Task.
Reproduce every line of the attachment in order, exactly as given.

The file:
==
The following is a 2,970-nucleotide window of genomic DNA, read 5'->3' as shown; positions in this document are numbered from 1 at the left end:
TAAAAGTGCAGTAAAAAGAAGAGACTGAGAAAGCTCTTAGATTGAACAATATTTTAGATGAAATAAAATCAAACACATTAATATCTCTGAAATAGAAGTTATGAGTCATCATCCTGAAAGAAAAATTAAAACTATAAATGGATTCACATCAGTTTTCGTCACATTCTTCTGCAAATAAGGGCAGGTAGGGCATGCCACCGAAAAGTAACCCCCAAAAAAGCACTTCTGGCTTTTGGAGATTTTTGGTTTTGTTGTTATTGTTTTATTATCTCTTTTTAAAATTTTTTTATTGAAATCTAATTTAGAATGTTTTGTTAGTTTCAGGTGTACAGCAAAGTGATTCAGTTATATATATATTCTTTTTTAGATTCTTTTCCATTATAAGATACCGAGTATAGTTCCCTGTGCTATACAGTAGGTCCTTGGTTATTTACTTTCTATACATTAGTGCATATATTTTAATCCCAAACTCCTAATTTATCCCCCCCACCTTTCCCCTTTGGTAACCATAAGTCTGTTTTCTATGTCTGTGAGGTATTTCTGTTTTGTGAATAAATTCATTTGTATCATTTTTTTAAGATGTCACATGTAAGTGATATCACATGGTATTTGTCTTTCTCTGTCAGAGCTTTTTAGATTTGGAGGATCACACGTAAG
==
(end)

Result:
The following is a 2,970-nucleotide window of genomic DNA, read 5'->3' as shown; positions in this document are numbered from 1 at the left end:
TAAAAGTGCAGTAAAAAGAAGAGACTGAGAAAGCTCTTAGATTGAACAATATTTTAGATGAAATAAAATCAAACACATTAATATCTCTGAAATAGAAGTTATGAGTCATCATCCTGAAAGAAAAATTAAAACTATAAATGGATTCACATCAGTTTTCGTCACATTCTTCTGCAAATAAGGGCAGGTAGGGCATGCCACCGAAAAGTAACCCCCAAAAAAGCACTTCTGGCTTTTGGAGATTTTTGGTTTTGTTGTTATTGTTTTATTATCTCTTTTTAAAATTTTTTTATTGAAATCTAATTTAGAATGTTTTGTTAGTTTCAGGTGTACAGCAAAGTGATTCAGTTATATATATATTCTTTTTTAGATTCTTTTCCATTATAAGATACCGAGTATAGTTCCCTGTGCTATACAGTAGGTCCTTGGTTATTTACTTTCTATACATTAGTGCATATATTTTAATCCCAAACTCCTAATTTATCCCCCCCACCTTTCCCCTTTGGTAACCATAAGTCTGTTTTCTATGTCTGTGAGGTATTTCTGTTTTGTGAATAAATTCATTTGTATCATTTTTTTAAGATGTCACATGTAAGTGATATCACATGGTATTTGTCTTTCTCTGTCAGAGCTTTTTAGATTTGGAGGATCACACGTAAG